The American Pit Bull Terrier is, like all the ‘bully’ breeds, one of this group of descendants of the British ‘bull and terrier’ type fighting bulldogs. Once imported into the United States, it was bred up to be bigger again, and again used in baiting animals and in dogfighting. The American Kennel Club (founded 1884) was unwilling to register these fighting dogs, so in 1898 the United Kennel Club was founded specifically to register working pit-fighting dogs and to promote dogfighting. In order to be registered, a dog had to first win three pit fights7,8,9. The American Pit Bull Terrier (APBT) became a ‘breed’. As dogfighting declined in popularity in the 1930s and 1940s, Colby (the most famous and prolific breeder of these dogs) began to search for a new market and began promoting the APBT as family pets10,11. This despite the fact that his breeding lines included child killers12.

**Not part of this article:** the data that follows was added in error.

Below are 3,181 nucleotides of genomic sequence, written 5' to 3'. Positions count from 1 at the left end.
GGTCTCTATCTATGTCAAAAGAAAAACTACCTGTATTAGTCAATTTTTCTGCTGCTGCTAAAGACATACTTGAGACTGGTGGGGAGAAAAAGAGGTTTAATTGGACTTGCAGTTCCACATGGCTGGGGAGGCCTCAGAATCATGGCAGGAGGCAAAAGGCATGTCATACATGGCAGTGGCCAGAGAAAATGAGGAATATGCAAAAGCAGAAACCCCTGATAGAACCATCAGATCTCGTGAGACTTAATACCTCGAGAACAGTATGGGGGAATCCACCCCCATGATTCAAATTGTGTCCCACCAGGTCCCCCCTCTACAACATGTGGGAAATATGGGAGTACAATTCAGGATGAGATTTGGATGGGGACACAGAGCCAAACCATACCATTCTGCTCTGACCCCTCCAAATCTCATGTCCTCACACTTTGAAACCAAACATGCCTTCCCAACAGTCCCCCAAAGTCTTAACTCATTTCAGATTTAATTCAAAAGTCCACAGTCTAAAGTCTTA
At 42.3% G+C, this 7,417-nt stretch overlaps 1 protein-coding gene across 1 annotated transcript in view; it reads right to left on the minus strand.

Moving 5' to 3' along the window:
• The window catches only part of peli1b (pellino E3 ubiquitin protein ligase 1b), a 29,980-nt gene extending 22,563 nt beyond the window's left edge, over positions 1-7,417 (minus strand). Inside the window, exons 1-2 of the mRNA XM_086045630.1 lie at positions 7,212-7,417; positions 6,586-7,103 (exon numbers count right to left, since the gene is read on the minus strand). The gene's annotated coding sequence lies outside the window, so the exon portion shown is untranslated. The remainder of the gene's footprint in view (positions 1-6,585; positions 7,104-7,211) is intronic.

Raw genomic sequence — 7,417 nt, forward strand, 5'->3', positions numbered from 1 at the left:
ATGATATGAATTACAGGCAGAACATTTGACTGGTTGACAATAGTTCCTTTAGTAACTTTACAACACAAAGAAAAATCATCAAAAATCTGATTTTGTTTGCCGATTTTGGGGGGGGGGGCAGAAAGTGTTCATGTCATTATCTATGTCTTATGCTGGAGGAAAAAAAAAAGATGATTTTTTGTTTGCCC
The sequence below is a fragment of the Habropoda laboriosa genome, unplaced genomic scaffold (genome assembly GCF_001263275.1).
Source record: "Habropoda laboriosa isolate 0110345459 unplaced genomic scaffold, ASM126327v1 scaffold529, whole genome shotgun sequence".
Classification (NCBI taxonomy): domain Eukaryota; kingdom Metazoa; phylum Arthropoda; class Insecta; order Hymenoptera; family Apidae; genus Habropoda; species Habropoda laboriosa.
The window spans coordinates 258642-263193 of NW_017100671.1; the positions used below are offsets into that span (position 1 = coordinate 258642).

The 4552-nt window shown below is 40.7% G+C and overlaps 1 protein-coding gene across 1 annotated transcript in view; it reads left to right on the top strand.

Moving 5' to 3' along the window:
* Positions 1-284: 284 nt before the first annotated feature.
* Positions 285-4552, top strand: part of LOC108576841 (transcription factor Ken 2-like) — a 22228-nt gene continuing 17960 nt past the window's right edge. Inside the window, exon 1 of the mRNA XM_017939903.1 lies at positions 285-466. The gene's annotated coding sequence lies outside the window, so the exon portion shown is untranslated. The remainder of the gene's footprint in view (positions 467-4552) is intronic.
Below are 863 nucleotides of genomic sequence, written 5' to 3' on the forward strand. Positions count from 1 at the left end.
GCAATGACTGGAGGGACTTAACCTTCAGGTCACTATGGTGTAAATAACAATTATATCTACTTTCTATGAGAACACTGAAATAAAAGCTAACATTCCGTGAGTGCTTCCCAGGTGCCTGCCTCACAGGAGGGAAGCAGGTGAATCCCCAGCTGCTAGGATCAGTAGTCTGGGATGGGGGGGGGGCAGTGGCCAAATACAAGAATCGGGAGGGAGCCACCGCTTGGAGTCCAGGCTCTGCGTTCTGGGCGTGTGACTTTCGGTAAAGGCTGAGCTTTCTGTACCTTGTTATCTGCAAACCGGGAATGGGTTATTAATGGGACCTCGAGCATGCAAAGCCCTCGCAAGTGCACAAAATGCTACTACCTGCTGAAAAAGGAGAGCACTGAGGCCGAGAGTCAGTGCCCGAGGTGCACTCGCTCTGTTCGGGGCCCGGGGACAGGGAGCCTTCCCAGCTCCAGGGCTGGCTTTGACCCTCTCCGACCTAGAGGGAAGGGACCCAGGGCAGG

Read more:

The Pit Bull lobby – Jane Berkey, Animal Farm Foundation, Karen Delise, The National Canine Research Council, Indeterminate Breeds